(The genocide of a Vibrant Minority)


The information presented in this paper will explain:

  1. A) Who the Sikhs are?
  2. B) What is happening to them in India?
  3. c) Why all of a sudden, the Sikhs along with other powerless people of India such as Moslems, Christians, Jews and “untouchables” are undergoing an “identity crisis’ and are feeling very uncomfortable in their own country.

Rudyard Kipling, writing for his famous book, A Sahib’s War (1901), has this to say about the Sikhs: “He was a Sikh at heart, Sahib. He was rich, openhanded, just, a friend of the poor troopers, keen-eyed and restful. I could tell tales about him.”

Some 16 million of the world’s people follow the religion of Sikhism. The vast majority of Sikhs live in the Punjab state of Northwestern India although there are many Sikhs living throughout the world, including almost a quarter of a million in Canada and US.A.

The Sikhs derive their ancestry from the Aryans who migrated to Northwestern India from the Caucasian Mountains some three thousand years ago. In the late 15th Century, one of their descendants a holy man and teacher named Guru Nanak founded the Sikh religion. It is a religion that, in addition to its own original precepts, combines aspects of Hinduism and Islam. Guru Nanak’s teachings rejected the caste system of Hinduism and the worship of idols and multiple gods. He taught that all people were created equal and that all religions lead to the same high truth. According to historian Arnold Toynbee: “The Sikh Religion and its Scripture, the Aid Granth, will have something of special value to say to the rest of the world. This religion is itself a monument of creative intercourse between two traditional religions. Sikhs believe in one God, and the equality of all men and women. They fervently practice the work ethic. They are committed to protection of the weak and the oppressed. Their social beliefs are structured around human rights and the basic dignity of the human spirit.”

Sikhs are the people who value human rights. They contribute, in all respects, to the independent nation of India. The Sikhs have been victimized by the Government of India in the following ways.

  1. a) Attack on their Religious Shrines leading to indiscriminate killing of thousands of innocent people.
  2. b) Arresting and detaining them for an indefinite period without trial.
  3. c) Not providing police protection when the mob goes on a burning and lynching spree in Delhi and 80 other cities of India.
  4. d) Not accepting just demands which include:


1) Eliminating the unfair taxation system which did not return benefits to the Panjab state.

2) Halting the diversion of river waters which is basic to the agricultural needs of Panjab.

8) Recognition of their religion by amending the Indian Constitution.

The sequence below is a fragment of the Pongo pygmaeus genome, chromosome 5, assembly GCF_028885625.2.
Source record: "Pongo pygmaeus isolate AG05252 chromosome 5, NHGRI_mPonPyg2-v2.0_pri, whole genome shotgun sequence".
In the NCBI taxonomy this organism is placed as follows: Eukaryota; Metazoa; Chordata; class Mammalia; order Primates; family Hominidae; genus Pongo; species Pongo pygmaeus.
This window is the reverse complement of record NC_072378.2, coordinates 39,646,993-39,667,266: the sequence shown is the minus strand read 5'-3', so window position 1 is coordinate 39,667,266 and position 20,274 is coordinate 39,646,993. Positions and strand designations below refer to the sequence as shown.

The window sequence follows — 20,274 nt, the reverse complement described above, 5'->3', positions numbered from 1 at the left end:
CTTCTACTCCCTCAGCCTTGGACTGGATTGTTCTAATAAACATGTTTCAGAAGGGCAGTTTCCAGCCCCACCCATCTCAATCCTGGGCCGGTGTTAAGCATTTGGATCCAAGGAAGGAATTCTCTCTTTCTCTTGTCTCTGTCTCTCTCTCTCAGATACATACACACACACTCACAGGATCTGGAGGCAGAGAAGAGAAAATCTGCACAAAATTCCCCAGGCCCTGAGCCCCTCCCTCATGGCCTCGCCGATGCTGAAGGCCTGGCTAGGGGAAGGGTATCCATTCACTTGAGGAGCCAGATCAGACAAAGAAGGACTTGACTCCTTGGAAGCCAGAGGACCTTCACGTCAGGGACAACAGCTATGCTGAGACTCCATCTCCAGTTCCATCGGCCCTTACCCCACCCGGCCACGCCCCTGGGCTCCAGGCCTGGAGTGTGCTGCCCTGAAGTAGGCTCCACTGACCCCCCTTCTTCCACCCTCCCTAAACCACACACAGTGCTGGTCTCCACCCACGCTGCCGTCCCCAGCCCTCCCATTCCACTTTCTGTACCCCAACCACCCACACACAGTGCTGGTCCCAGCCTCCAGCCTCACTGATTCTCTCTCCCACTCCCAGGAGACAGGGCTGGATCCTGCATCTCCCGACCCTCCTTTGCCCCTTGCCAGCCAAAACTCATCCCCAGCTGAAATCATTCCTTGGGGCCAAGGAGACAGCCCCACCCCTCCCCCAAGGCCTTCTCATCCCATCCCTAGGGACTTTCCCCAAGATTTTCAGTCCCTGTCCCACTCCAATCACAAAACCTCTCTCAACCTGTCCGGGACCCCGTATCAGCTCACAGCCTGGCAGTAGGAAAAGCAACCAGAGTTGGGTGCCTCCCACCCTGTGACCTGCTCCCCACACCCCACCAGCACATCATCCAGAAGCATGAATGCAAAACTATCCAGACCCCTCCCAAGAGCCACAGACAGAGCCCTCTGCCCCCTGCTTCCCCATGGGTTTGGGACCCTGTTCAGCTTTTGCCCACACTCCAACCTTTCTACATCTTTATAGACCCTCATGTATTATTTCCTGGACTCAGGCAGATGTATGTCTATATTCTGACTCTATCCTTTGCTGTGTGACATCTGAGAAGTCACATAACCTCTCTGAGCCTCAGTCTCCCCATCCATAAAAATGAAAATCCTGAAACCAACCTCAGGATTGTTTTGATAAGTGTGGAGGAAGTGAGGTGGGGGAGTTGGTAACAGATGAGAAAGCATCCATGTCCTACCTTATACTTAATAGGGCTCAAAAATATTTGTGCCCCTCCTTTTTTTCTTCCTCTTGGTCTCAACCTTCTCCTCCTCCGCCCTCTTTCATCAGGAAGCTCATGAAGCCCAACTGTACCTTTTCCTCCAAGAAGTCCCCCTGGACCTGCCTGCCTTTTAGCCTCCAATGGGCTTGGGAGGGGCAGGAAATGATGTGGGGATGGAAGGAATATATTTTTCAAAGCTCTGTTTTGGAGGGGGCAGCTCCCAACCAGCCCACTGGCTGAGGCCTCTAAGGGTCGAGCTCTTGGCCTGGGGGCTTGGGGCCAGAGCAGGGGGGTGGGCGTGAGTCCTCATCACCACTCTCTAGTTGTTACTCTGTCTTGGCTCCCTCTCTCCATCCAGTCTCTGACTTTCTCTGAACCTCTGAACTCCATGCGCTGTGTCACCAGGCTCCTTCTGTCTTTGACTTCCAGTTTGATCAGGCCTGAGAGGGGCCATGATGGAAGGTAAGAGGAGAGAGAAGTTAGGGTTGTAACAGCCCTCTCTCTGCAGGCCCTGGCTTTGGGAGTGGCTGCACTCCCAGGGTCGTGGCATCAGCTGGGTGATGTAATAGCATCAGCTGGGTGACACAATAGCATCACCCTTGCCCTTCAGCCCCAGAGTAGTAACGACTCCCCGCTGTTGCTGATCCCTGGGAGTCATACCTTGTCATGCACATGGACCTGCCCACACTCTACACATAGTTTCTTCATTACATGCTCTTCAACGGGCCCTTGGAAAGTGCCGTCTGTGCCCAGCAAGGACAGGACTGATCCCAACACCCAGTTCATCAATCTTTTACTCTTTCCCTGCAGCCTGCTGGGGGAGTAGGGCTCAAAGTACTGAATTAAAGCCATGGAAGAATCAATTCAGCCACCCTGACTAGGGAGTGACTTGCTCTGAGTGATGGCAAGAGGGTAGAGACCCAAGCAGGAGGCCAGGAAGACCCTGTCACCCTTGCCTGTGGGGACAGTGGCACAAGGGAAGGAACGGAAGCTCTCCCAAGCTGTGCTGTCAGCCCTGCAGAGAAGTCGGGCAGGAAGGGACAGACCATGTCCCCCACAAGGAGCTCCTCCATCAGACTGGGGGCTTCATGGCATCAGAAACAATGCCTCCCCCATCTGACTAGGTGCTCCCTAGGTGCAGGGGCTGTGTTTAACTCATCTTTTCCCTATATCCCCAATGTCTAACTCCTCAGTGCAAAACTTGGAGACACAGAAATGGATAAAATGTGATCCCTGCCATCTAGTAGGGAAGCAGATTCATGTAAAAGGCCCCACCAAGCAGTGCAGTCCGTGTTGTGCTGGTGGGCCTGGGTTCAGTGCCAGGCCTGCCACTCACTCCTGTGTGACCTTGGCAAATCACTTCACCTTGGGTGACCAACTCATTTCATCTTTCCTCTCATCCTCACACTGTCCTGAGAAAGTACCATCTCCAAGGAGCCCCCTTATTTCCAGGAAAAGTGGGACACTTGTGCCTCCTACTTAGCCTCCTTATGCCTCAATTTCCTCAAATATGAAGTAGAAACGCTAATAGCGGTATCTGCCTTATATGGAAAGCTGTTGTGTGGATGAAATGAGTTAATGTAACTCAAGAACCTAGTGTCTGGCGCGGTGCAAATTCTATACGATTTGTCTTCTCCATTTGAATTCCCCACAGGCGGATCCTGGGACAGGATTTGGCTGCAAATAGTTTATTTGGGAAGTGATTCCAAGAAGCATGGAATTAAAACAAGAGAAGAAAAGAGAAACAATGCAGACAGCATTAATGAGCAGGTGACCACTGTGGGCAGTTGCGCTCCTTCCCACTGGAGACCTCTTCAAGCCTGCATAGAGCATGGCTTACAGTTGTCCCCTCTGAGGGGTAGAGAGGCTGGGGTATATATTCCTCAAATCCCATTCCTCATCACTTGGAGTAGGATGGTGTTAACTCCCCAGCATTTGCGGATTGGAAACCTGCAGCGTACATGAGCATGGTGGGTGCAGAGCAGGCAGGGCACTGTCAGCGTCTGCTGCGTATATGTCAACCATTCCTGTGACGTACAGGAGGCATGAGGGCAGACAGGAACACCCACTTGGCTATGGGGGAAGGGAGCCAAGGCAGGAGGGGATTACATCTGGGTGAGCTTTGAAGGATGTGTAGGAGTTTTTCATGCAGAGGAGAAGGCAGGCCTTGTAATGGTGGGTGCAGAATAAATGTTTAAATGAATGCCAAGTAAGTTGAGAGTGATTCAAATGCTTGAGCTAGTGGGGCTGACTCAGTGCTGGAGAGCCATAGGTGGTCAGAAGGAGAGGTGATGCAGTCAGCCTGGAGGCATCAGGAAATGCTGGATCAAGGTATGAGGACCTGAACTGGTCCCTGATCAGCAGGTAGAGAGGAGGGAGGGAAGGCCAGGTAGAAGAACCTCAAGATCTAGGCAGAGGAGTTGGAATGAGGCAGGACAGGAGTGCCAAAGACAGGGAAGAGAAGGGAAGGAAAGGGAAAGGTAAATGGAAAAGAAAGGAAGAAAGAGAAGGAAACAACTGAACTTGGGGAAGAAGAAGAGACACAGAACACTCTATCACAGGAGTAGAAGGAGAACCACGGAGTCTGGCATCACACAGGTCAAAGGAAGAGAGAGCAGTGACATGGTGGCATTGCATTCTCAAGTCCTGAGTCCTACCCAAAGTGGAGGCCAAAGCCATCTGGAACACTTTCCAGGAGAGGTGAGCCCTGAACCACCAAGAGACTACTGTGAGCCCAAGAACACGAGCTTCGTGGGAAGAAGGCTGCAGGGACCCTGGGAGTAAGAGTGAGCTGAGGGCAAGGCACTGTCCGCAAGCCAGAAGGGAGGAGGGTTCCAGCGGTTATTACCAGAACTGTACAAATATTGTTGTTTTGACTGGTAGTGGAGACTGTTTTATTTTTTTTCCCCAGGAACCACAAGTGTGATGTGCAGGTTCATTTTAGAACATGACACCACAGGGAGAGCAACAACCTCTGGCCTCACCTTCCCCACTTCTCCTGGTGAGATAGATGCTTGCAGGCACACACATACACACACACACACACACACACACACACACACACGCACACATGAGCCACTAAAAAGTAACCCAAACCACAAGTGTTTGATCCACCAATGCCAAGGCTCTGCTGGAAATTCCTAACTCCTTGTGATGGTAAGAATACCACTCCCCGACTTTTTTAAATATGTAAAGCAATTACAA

4) Vatican like status for Amritsar, the holy city of the Sikhs.

5) Adjustments of Punjab’s borders to include Chandigarh as its capital city.

6) Giving an autonomous status to Panjab so that central government’s monopolistic control is rationalized in matters of developing and retaining their religion cultural identity. The above mentioned simple, human rights

Oriented demands for reforms and equity were ignored by Indira Gandhi’s government. Moderate voices of the Akali Dal, a political party, were joined by increasingly incensed voices including those of Sant Jarnail Singh Bhindranwale and his followers. And still the demands fell on deaf ears.

Part of the reason was the tenuous state of Indira Gandhi’s government. Given Gandhi’s ear and sympathies to the more militant and vast Hindu segment of the Indian population, Gandhi viewed the Sikh’s desire to maintain a distinct social, cultural and religious identity as a threat to her control. Reacting to Bhindranwale’s determined stand and understandable accusations, she condemned Sikhs as a whole as “separatist,” “terrorist” and “antinational.”’ It is estimated that more than 200,000 Sikhs were jailed by the government over a period of three years during the course of a prolonged nonviolent campaign. Punjabi Sikhs have reported widespread torture and execution of the innocent by branding them as “extremists” by the government.

To manipulate the predominantly Hindu populace, she embarked upon the disastrous course of eliminating proud Sikh majority in the Punjab, and took her first fateful step on June 2, 1984 by sealing off the Punjab territory. For five days Punjab was cut off from the rest of the world. All telephone and telex lines were cut off. No foreigner was permitted entry.

A few days later, on June 6th, India’s army supported by tanks, artillery and helicopters attacked the holiest of Sikh shrines, the Golden Temple in Amritsar. Even the most conservative estimates indicate that more than four thousand Sikhs, including women and children, were killed in the raid upon the holy temple. Simultaneously, the Indian Army assaulted and shut down 40 more Sikh Temples in Punjab.